But the thought of growing all my herbs, vegies, fruit and other lovely things wot emerge from the earth sounds wonderful!

You have to give it a go!

Suerte!


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Old 9th May 2010, 12:01 PM
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I'm thinkin' The Good Life, I'm thinkin' Tom and Barbara, I'm thinkin' Penelope Keith...

This is a very exciting idea and I would LOVE to be cultivating some of my needs in the garden. I reckon numbero uno don't bite off more than you can chew. No need to have a fully functioning farm in the first 6 months. I'm sure there is lots to learn. I couldn't cope with the cow or sheep (I don't want to have that close a relationship to my meat), but chickens are a doddle (my dad has chooks and they do well just roaming around the garden, chook pen at night).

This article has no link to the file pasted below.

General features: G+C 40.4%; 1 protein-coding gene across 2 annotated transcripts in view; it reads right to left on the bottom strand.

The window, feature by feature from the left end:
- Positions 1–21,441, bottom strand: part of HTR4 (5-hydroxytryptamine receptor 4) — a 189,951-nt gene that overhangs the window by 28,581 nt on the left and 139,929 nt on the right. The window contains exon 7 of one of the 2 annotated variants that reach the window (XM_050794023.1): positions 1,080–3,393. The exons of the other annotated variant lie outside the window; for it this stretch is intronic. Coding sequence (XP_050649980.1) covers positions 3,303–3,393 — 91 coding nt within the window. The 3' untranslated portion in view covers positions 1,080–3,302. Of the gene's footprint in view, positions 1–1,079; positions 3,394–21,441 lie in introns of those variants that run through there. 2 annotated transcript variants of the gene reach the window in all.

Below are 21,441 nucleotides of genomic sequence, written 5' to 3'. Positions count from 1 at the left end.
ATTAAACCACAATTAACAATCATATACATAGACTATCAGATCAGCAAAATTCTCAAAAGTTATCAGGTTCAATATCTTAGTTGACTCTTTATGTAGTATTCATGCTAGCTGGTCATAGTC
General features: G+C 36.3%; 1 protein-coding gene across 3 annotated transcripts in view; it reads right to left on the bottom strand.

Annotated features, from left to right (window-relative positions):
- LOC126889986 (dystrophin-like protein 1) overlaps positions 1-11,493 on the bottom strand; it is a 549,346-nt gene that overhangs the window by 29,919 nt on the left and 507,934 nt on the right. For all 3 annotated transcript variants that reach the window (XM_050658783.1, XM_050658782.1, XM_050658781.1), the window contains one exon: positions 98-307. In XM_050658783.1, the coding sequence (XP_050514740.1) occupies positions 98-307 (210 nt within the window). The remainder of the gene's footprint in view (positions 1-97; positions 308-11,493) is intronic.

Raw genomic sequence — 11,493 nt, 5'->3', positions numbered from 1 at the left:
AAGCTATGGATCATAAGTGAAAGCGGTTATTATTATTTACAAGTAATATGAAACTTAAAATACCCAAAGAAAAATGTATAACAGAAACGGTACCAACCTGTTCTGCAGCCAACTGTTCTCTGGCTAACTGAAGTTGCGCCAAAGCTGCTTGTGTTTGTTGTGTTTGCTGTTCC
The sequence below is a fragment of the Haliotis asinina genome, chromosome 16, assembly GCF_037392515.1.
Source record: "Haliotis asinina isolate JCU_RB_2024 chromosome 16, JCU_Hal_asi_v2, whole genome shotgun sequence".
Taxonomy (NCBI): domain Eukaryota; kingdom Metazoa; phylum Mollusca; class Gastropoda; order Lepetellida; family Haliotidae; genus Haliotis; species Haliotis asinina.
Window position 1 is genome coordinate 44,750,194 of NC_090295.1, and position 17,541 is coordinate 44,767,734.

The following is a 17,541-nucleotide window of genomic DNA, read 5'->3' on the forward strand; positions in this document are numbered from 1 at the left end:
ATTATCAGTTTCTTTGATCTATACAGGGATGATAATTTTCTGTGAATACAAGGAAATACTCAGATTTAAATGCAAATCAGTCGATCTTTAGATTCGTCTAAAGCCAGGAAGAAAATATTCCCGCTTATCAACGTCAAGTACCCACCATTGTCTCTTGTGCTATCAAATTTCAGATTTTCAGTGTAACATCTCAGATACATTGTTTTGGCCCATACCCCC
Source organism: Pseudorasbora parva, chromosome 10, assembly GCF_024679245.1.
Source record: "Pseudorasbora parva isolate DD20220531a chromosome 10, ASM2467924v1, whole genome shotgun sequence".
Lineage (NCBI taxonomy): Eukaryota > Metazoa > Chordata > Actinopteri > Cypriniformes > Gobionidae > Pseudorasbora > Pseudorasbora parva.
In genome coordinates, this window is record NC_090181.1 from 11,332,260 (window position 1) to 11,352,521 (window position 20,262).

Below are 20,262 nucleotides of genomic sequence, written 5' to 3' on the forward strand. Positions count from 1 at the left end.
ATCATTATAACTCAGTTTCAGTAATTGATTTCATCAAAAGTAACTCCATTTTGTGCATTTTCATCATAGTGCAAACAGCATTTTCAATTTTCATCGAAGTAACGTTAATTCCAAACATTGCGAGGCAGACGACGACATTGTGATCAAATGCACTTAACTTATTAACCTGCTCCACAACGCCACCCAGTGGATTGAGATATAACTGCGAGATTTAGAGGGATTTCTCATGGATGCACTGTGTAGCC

But the thought of growing all my herbs, vegies, fruit and other lovely things wot emerge from the earth sounds wonderful!

You have to give it a go!

Suerte!
hahaha!! I'm not that posh!! I'm not afraid to ruin a manicure

Yes, I know what you mean about the larger animals - m-i-l used to have sheep - the kids named the lambs (sometimes one of the lambs would need bottlefeeding as well ) so we escaped from the house when it came to the "offing". They found them very tasty though. Gotta be aware too that you certainly don't need too many chickens - there's only so much baking I can do. Luckily a tio/tia has a bar so welcome as many eggs as they can get from the family for tortilla tapas.